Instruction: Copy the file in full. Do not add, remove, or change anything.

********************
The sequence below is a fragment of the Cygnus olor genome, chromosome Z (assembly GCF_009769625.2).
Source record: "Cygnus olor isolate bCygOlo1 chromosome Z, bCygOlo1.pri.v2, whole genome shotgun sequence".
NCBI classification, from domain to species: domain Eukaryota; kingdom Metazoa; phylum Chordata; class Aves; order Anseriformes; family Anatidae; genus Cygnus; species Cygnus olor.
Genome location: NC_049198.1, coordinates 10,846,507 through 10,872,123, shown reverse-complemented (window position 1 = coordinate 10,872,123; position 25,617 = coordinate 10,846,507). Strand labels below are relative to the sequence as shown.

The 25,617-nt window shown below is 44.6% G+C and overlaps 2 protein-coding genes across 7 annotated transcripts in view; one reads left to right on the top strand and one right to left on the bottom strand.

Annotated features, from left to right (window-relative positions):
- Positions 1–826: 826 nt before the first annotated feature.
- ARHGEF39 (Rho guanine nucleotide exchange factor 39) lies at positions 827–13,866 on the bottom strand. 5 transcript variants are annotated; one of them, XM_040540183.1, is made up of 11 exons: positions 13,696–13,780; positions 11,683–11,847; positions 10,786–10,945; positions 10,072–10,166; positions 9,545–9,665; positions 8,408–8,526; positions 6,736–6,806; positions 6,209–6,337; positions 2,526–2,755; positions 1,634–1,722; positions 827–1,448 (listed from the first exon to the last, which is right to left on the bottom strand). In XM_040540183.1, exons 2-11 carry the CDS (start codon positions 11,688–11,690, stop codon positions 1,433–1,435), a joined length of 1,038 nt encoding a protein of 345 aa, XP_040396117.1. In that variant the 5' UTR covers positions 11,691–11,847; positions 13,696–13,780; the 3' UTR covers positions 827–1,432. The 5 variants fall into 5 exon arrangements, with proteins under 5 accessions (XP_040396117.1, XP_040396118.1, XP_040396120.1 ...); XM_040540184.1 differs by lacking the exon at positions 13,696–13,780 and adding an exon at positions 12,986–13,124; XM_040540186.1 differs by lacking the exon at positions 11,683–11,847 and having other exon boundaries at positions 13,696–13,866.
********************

The sequence below is a fragment of the Cygnus olor genome, chromosome Z (assembly GCF_009769625.2).
Source record: "Cygnus olor isolate bCygOlo1 chromosome Z, bCygOlo1.pri.v2, whole genome shotgun sequence".
NCBI classification, from domain to species: domain Eukaryota; kingdom Metazoa; phylum Chordata; class Aves; order Anseriformes; family Anatidae; genus Cygnus; species Cygnus olor.
Genome location: NC_049198.1, coordinates 10,846,507 through 10,872,123, shown reverse-complemented (window position 1 = coordinate 10,872,123; position 25,617 = coordinate 10,846,507). Strand labels below are relative to the sequence as shown.

The 25,617-nt window shown below is 44.6% G+C and overlaps 2 protein-coding genes across 7 annotated transcripts in view; one reads left to right on the top strand and one right to left on the bottom strand.

Annotated features, from left to right (window-relative positions):
- Positions 1–826: 826 nt before the first annotated feature.
- ARHGEF39 (Rho guanine nucleotide exchange factor 39) lies at positions 827–13,866 on the bottom strand. 5 transcript variants are annotated; one of them, XM_040540183.1, is made up of 11 exons: positions 13,696–13,780; positions 11,683–11,847; positions 10,786–10,945; positions 10,072–10,166; positions 9,545–9,665; positions 8,408–8,526; positions 6,736–6,806; positions 6,209–6,337; positions 2,526–2,755; positions 1,634–1,722; positions 827–1,448 (listed from the first exon to the last, which is right to left on the bottom strand). In XM_040540183.1, exons 2-11 carry the CDS (start codon positions 11,688–11,690, stop codon positions 1,433–1,435), a joined length of 1,038 nt encoding a protein of 345 aa, XP_040396117.1. In that variant the 5' UTR covers positions 11,691–11,847; positions 13,696–13,780; the 3' UTR covers positions 827–1,432. The 5 variants fall into 5 exon arrangements, with proteins under 5 accessions (XP_040396117.1, XP_040396118.1, XP_040396120.1 ...); XM_040540184.1 differs by lacking the exon at positions 13,696–13,780 and adding an exon at positions 12,986–13,124; XM_040540186.1 differs by lacking the exon at positions 11,683–11,847 and having other exon boundaries at positions 13,696–13,866.